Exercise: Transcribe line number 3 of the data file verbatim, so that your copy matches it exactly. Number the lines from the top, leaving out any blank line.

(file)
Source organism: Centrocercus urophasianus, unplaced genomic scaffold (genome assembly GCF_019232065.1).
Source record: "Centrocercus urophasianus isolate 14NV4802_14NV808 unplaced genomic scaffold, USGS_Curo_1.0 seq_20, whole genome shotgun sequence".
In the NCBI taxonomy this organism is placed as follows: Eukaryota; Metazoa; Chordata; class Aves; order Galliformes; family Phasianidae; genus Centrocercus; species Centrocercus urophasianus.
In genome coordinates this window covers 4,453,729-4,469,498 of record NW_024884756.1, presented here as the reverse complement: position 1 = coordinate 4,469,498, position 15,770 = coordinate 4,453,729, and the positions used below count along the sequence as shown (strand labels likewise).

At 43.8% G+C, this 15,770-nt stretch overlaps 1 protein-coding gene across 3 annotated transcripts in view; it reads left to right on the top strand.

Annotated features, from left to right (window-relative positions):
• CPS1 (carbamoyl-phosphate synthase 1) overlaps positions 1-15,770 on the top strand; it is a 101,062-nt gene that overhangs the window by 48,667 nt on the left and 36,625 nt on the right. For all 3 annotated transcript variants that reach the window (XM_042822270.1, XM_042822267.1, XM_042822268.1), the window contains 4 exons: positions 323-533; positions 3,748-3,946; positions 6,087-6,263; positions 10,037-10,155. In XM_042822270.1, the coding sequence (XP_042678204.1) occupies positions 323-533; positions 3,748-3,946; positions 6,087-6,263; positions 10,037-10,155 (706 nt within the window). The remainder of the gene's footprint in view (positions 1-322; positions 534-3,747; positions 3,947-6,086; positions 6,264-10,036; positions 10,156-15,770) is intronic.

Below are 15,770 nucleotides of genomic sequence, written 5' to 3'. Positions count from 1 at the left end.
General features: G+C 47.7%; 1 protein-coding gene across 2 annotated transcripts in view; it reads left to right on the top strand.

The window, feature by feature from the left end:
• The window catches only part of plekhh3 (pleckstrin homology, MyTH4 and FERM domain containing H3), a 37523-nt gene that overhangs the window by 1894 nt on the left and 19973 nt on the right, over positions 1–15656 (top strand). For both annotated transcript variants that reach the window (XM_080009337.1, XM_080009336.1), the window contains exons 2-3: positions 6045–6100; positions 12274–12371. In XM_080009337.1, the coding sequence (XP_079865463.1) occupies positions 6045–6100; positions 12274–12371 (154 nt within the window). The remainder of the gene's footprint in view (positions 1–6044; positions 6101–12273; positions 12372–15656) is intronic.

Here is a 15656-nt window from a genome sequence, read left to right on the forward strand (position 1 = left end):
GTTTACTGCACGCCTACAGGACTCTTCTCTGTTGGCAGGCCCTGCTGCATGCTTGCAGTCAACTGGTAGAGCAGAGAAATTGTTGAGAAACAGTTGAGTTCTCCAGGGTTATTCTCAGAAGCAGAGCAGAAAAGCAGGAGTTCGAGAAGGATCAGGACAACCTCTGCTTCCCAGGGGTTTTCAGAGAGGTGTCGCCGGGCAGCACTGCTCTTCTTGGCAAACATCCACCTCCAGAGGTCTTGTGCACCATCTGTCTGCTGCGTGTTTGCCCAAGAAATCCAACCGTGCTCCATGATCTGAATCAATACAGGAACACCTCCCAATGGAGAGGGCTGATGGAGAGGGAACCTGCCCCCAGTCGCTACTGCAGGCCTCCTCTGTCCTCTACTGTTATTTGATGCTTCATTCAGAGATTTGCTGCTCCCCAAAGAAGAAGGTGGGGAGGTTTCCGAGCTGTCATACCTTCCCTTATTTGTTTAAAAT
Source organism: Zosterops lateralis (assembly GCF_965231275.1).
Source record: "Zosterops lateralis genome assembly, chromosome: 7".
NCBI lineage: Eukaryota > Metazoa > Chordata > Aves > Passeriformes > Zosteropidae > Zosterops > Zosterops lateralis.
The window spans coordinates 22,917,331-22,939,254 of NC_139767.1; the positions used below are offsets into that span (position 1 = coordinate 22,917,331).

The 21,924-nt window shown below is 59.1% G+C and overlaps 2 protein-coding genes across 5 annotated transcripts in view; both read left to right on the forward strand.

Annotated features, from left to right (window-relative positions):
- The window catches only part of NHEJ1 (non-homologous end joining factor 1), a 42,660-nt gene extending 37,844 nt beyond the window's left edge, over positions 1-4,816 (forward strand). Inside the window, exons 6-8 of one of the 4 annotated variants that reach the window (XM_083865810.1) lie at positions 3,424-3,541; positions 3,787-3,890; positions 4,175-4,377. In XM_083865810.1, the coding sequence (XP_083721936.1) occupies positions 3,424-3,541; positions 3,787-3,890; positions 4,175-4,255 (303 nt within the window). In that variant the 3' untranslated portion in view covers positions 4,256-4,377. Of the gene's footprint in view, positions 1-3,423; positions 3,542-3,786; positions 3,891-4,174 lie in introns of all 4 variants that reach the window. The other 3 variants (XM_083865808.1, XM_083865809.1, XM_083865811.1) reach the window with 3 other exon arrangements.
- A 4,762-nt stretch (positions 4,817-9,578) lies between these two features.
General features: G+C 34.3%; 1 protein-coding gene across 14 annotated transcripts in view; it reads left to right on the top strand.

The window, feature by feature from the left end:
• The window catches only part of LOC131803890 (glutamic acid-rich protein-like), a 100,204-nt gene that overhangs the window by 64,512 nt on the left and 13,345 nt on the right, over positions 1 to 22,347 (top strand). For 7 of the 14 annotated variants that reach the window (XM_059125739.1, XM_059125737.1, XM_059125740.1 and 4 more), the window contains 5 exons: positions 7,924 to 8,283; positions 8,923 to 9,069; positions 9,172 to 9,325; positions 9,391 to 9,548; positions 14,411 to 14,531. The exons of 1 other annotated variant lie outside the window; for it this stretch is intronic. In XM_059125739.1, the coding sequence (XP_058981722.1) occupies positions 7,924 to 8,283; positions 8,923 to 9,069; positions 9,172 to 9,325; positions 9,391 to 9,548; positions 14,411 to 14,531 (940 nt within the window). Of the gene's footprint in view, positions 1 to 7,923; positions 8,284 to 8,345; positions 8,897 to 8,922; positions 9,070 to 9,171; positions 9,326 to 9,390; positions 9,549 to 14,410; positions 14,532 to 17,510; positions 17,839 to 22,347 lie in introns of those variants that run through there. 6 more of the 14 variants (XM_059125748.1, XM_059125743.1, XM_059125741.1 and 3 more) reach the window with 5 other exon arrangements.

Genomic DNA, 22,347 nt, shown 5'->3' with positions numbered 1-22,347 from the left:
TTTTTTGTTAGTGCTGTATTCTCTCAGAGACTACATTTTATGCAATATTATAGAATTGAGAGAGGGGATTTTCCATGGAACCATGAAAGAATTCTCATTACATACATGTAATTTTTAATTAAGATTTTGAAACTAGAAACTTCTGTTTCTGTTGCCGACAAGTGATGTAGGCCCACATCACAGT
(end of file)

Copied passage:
In the NCBI taxonomy this organism is placed as follows: Eukaryota; Metazoa; Chordata; class Aves; order Galliformes; family Phasianidae; genus Centrocercus; species Centrocercus urophasianus.